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Menopausal Mother Nature

News about Climate Change and our Planet

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Rick Magee (opinion): Hot and bothered by global warming – Danbury News Times

When I was a kid, I lived in a small town in the southern San Joaquin Valley in California. Unlike most of the rest of the valley, this was not an agricultural town but an oil town, with oil pumpjacks dotting the landscape like giant mechanical grasshoppers. One of the pumps on the outskirts of town was even painted to look like a grasshopper, complete with antennae welded to the head.

The climate was arid, and I remember one extraordinarily wet year when the annual rainfall totaled 12 inches. Usually we got more like seven or eight. In the summer it was hot. Extremely hot.

One summer, the Bakersfield news channel was boasting about how many days in a row the temperature had hit or exceeded 100 degrees. We were about to set a new record. My dad hated this kind of heat, even though he had grown up there, and he shouted at the TV (one of his favorite pastimes), “You’d brag about how many dead bodies were on the street if it set a record!”

Despite the heat, my sister and I spent our days outside playing in the vacant fields behind our house. I had a small thermometer mounted on a plastic bracket that an auto parts store had used as a promotional gimmick and that I had liberated from my parents. One day when we were playing, I decided to see how hot it was so I took that thermometer with us.

I don’t know how hot it was, because I set the thermometer on the ground in the direct sunlight. The glass burst and the plastic frame warped. That same week the weather reporter who had sounded so excited about breaking the record taped a stunt where they tried to cook an egg on the hot street.

These memories come back to me every summer, and I used to be able to get a lot of mileage out of telling stories about the hot summers of my childhood. Lately, though, they don’t elicit the same reactions. Tales of streets melting in the heat are no longer so crazy and outrageous, so my experiences tend to fade in comparison. I can’t share my tips on creative ways to stay cool because everyone else has already discovered these things out of necessity.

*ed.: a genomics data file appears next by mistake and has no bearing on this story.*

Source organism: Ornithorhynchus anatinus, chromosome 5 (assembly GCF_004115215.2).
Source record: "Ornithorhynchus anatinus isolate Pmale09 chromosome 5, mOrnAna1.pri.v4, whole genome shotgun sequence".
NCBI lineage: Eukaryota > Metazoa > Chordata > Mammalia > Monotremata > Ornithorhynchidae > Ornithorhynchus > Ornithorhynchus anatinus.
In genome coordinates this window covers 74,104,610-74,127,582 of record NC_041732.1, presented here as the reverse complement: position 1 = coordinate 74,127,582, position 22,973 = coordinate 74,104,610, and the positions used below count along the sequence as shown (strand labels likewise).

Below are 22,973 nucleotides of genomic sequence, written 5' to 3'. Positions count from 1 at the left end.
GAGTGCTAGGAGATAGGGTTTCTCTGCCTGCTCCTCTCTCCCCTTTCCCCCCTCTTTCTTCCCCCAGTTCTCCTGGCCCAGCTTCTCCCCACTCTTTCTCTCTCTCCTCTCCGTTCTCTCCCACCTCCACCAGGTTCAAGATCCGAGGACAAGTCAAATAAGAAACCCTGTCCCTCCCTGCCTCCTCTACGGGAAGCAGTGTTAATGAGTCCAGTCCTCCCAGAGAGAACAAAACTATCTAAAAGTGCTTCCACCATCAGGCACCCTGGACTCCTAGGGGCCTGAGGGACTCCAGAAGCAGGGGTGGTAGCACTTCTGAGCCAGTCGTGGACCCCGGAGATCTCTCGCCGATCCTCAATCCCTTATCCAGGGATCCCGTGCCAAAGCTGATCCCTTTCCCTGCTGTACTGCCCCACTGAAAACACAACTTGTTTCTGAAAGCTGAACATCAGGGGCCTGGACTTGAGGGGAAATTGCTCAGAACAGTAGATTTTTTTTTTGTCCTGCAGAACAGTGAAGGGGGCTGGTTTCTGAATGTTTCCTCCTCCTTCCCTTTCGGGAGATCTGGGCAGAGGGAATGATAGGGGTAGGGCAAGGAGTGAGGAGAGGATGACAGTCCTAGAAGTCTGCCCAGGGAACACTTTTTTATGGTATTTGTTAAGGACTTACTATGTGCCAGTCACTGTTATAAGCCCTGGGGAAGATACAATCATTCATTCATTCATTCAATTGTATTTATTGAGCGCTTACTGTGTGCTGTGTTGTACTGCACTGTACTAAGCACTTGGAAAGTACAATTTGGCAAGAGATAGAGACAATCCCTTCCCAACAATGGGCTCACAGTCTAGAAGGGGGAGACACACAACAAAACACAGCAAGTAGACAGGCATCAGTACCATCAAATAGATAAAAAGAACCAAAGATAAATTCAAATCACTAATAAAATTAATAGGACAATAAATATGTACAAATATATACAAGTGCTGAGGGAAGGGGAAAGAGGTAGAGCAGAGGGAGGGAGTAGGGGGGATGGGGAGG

This morning before I wrote this column the top story in the New York Times was about the monumental (and unexpected) new climate legislation that the Senate is working on. Although the legislation will undoubtedly anger many people, it feels necessary and inspiring.

It is necessary because not doing anything is hardly an option. Those hot summers I survived were when the global temperatures were about 0.2 degrees above the 1900-2000 average. Today we’re closer to 1 degree above, which makes my experiences just an introduction to what’s possible.

It is inspiring because not doing anything is a dismal way to live. Let me give an example of what I mean. I am buying an electric motorcycle to use for commutes and short errands where I would normally drive my car. One of the main arguments naysayers trot out against electric vehicles is the lack of a charging infrastructure, as if that is something completely out of our hands. However, building a charging infrastructure illustrates the best things about human ingenuity: we can do good, important things when we set our minds to it.

This is the really the only way to look at climate mitigation efforts. We are facing a crucial challenge and we can either hide from that challenge or face it heroically. Let’s be heroes.

Rick Magee is a Bethel resident and an English professor at a Connecticut university. Contact him at r.m.magee.writer@gmail.com.

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